Contrary to popular belief, many squirrel species like the eastern gray squirrel, fox squirrel, and red squirrel do not hibernate during the winter months. They are in fact one of the smallest mammalian species that does not hibernate, though they do use a number of techniques to help them get through the colder winter months.
When fall begins to set in, squirrels will begin foraging for foods like nuts and seeds which they then store in safe areas like holes in the ground or trees, or even your home if you are so unlucky. Because they do not fatten themselves up and live off of their fat reserves through the winter, they have to ensure their access to food when their sources become scarcer in the colder climate.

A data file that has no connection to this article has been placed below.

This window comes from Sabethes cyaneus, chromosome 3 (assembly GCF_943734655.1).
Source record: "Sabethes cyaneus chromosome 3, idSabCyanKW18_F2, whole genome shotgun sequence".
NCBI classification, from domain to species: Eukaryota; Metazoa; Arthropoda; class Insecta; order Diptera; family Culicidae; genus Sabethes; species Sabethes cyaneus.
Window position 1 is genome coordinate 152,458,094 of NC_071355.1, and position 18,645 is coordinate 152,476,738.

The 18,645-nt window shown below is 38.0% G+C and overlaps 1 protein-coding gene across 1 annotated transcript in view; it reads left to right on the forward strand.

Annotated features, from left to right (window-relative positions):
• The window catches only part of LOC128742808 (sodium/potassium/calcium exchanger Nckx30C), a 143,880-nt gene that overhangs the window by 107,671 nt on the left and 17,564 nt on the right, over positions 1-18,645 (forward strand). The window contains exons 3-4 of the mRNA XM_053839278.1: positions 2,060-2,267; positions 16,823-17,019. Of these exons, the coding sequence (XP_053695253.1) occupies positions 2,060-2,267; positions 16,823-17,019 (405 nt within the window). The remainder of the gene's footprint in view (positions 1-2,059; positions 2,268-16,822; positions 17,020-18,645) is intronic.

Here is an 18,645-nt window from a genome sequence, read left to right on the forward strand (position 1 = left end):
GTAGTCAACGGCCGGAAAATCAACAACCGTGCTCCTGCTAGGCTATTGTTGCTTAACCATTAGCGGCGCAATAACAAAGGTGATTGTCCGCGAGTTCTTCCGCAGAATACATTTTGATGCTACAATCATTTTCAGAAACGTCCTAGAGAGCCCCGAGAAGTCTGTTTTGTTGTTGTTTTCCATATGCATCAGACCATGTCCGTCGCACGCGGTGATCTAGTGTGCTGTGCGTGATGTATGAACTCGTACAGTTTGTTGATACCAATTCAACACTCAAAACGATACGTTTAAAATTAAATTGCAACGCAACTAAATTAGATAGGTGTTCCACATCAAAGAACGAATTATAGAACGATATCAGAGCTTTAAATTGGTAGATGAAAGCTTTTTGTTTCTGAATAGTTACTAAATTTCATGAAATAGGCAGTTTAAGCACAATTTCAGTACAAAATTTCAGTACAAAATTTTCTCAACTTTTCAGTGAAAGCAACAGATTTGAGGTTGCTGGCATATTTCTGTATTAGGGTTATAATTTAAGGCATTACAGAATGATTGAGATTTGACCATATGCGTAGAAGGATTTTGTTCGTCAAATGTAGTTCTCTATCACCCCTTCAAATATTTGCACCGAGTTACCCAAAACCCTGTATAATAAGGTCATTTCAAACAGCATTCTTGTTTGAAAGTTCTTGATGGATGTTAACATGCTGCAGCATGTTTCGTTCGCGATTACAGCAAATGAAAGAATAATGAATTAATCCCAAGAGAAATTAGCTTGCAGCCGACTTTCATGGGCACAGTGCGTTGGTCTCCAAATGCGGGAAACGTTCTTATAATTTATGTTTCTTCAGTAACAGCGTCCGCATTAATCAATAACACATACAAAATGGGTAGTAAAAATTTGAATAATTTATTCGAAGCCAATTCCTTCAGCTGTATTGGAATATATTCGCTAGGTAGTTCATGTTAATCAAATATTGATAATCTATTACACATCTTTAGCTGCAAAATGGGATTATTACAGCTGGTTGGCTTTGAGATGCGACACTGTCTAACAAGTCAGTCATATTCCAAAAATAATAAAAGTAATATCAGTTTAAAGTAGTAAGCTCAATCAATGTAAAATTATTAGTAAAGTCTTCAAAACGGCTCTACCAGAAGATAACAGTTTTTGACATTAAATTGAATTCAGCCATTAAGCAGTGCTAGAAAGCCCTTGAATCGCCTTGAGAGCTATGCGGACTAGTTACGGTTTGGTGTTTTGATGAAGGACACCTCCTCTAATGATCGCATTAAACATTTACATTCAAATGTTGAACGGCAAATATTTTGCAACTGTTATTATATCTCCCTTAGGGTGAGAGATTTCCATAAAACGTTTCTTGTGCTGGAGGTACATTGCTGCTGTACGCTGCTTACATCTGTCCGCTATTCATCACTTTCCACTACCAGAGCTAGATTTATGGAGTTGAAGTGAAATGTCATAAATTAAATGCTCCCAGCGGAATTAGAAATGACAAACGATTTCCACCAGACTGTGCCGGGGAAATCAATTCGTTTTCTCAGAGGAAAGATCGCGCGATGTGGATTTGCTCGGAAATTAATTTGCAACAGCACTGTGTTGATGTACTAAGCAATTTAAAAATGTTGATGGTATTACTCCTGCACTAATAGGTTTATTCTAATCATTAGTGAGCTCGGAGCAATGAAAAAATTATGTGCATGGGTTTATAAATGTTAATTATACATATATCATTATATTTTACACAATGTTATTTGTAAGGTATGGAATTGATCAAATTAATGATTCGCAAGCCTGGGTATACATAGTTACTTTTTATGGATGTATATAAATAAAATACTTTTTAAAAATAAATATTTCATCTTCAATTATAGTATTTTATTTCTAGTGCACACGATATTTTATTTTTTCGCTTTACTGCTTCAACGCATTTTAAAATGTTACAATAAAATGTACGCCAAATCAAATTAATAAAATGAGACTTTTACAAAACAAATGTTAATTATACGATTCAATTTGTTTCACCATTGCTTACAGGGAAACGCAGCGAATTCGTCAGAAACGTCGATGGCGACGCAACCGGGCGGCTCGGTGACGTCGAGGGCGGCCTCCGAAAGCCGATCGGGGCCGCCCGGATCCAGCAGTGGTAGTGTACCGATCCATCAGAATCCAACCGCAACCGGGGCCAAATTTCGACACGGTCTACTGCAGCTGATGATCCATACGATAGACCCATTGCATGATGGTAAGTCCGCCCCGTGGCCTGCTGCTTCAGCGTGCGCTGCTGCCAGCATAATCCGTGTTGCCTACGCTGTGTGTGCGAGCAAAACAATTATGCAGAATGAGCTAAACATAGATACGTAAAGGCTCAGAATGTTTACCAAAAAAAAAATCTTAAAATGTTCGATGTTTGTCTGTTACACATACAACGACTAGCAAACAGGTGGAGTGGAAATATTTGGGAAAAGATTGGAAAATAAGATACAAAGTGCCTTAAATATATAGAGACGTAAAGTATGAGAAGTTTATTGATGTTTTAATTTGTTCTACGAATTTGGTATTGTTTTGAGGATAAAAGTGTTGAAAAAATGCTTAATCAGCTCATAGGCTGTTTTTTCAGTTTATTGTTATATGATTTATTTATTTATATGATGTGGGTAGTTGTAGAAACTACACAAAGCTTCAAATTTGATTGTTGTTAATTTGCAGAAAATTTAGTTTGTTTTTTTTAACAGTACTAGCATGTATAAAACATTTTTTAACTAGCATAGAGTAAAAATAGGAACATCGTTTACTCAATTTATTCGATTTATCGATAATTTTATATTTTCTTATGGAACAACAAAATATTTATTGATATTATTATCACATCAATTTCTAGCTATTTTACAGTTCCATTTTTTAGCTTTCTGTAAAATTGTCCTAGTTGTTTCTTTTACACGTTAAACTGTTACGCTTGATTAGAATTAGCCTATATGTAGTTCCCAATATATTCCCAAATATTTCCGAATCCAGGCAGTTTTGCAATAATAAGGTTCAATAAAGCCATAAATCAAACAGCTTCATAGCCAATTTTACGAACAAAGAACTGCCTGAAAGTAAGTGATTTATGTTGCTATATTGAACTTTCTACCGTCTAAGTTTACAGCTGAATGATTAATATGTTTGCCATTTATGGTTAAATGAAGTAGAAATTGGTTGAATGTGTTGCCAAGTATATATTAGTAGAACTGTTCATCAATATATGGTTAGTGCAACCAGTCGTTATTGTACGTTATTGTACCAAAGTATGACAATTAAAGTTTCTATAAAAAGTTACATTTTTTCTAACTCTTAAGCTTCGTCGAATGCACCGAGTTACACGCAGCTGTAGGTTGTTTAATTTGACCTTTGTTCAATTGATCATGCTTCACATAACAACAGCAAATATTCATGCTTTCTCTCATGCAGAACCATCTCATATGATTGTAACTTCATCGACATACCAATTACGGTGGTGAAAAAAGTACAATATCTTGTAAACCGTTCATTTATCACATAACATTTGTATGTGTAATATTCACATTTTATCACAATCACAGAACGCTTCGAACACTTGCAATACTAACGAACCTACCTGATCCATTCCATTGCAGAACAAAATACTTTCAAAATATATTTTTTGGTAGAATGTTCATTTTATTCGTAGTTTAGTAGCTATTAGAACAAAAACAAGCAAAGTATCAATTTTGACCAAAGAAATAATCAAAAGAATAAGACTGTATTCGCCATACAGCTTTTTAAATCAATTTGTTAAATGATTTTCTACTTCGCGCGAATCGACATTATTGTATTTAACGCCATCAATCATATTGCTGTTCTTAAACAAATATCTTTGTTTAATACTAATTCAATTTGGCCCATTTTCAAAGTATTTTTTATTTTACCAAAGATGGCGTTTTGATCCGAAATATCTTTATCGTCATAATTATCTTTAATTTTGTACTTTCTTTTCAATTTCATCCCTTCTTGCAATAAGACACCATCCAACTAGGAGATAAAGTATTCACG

Unlike other creatures of similar size like bats and mice, squirrels aren’t able to retain high levels of body-fat, meaning that even if they wanted to, or if food were unavailable for a time, they would not be able to self-sustain for extended periods.
Despite their primarily vegetarian diet, squirrels have been known to prey on small birds or steal eggs when food is very scarce.
Why is it such a misconception that squirrels hibernate during the winter? When the cold weather hits, they are rarely seen as they are typically snuggled up inside a large, warm dray that they build to help protect them from the elements. When the weather is good, you may see them occasionally, but they prefer to remain in the safety and warmth of their dray.
Having Squirrel Problems?
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